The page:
12. The process of claim 7 wherein said polyvinyl chloride is selected from the group consisting of vinylchloride homopolymers, chlorinated polyvinyl chloride and vinyl chloride copolymers and terpolymers having vinyl chloride as the major component by weight.
US07220031 1987-03-20 1988-07-15 Ethylene oxide/epihalohydrin copolymer antistatic additive for chlorine-containing polymers Expired - Lifetime US4931506A (en)

Priority Applications (2)

Application Number Priority Date Filing Date Title
US2864887 true 1987-03-20 1987-03-20
US07220031 US4931506A (en) 1987-03-20 1988-07-15 Ethylene oxide/epihalohydrin copolymer antistatic additive for chlorine-containing polymers

Applications Claiming Priority (1)

Application Number Priority Date Filing Date Title
US07220031 US4931506A (en) 1987-03-20 1988-07-15 Ethylene oxide/epihalohydrin copolymer antistatic additive for chlorine-containing polymers

Related Parent Applications (1)

Application Number Title Priority Date Filing Date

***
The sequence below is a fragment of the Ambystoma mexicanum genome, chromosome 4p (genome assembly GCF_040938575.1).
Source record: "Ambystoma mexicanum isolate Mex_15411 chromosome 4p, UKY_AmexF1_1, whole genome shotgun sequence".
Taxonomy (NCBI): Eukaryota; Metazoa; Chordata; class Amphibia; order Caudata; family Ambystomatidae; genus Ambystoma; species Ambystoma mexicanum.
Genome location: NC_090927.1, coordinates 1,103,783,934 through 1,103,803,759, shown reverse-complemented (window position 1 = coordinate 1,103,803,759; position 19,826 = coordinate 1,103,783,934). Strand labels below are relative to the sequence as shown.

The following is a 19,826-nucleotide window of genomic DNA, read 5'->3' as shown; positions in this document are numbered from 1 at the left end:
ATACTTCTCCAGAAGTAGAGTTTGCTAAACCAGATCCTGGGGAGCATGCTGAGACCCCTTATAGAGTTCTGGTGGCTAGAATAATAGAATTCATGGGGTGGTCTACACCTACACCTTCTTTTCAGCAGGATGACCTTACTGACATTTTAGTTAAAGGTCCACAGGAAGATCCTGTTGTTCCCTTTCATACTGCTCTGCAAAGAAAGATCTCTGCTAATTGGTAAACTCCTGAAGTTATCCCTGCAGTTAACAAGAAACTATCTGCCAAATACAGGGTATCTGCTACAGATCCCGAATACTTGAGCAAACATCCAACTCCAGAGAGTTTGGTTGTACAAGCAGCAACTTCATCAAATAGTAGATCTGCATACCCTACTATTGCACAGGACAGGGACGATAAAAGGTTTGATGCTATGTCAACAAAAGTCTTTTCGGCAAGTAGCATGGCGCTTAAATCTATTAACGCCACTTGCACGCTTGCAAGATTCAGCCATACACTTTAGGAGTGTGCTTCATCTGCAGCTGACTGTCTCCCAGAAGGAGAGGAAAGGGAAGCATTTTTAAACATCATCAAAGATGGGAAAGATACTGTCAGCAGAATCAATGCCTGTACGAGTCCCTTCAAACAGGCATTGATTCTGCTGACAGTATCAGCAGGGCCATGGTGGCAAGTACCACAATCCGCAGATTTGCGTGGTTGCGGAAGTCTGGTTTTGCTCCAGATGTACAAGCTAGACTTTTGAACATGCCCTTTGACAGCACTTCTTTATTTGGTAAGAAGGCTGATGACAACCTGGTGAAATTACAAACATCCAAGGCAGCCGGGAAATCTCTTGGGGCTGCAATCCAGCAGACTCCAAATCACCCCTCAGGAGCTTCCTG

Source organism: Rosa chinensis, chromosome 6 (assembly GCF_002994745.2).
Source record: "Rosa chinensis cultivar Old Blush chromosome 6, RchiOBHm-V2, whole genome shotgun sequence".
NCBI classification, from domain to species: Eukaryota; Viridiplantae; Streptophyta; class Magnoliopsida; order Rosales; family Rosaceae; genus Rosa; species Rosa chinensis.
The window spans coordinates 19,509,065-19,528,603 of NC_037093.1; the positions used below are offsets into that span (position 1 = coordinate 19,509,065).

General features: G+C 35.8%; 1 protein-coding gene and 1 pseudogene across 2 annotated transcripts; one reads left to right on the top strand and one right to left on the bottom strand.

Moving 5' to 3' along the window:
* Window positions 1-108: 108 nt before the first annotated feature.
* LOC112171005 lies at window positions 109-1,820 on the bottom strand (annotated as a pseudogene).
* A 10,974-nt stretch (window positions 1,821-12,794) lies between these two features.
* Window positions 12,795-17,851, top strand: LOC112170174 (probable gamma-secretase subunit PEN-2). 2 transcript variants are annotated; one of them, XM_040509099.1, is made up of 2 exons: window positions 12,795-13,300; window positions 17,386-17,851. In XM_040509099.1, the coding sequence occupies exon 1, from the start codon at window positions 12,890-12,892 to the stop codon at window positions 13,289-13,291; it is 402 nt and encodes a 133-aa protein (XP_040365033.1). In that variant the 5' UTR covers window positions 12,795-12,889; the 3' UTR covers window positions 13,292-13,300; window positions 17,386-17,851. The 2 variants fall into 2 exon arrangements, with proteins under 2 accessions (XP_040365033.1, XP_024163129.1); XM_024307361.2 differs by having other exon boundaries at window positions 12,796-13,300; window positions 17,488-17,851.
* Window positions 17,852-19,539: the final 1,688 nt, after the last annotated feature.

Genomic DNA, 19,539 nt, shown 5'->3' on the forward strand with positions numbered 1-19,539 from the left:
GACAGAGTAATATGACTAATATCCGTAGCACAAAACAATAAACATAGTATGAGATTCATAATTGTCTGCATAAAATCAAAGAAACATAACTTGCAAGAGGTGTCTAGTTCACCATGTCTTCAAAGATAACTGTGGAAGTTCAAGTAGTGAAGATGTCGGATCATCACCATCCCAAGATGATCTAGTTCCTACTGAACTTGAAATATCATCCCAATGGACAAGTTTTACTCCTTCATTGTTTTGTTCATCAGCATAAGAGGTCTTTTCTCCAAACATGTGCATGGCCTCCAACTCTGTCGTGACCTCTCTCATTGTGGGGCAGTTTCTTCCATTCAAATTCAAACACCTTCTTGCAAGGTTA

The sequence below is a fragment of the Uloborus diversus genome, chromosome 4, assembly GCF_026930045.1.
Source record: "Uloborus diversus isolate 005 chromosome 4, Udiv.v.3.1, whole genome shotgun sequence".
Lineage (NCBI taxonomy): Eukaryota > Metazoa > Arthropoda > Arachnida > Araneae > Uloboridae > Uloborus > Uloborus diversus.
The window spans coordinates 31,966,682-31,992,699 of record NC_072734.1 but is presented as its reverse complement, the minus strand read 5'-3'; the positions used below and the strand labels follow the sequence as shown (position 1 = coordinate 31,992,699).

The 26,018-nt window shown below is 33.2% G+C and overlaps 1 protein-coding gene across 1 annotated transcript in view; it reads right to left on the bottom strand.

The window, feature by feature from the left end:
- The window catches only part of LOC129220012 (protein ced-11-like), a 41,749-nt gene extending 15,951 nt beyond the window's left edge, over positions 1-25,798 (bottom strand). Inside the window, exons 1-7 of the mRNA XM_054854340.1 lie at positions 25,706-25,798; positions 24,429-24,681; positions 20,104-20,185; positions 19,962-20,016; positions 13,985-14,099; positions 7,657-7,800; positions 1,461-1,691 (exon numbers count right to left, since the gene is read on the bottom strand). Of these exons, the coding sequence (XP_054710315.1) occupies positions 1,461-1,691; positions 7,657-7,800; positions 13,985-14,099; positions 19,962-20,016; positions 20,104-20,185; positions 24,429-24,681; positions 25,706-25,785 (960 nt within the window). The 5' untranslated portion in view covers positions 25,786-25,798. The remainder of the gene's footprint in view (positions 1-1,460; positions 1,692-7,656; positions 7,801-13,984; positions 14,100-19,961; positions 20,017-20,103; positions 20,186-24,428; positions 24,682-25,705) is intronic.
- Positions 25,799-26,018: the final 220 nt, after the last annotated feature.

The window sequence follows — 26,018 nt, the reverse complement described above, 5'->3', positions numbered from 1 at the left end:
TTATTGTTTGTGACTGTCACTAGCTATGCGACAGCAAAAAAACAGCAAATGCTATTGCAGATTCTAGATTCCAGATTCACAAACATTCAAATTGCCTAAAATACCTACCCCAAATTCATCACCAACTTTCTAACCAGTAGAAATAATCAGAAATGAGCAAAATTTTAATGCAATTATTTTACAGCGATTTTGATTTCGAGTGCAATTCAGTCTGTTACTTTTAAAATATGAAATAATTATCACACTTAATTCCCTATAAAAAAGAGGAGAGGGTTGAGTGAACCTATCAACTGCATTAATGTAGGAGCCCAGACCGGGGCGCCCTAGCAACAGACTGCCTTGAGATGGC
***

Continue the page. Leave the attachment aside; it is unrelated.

US2864887 Continuation-In-Part 1987-03-20 1987-03-20

Publications (1)

Publication Number Publication Date
US4931506A true US4931506A (en) 1990-06-05

Family

ID=26703946

Family Applications (1)

Application Number Title Priority Date Filing Date
US07220031 Expired - Lifetime US4931506A (en) 1987-03-20 1988-07-15 Ethylene oxide/epihalohydrin copolymer antistatic additive for chlorine-containing polymers

Country Status (1)

Country Link
US (1) US4931506A (en)

Cited By (22)

* Cited by examiner, † Cited by third party
Publication number Priority date Publication date Assignee Title
WO1990014616A1 (en) * 1989-05-23 1990-11-29 Commtech International Management Corporation Electrophotographic toner and developer compositions and color reproduction processes using same
US5069995A (en) * 1989-05-23 1991-12-03 Commtech International Management Corporation Stain elimination in consecutive color toning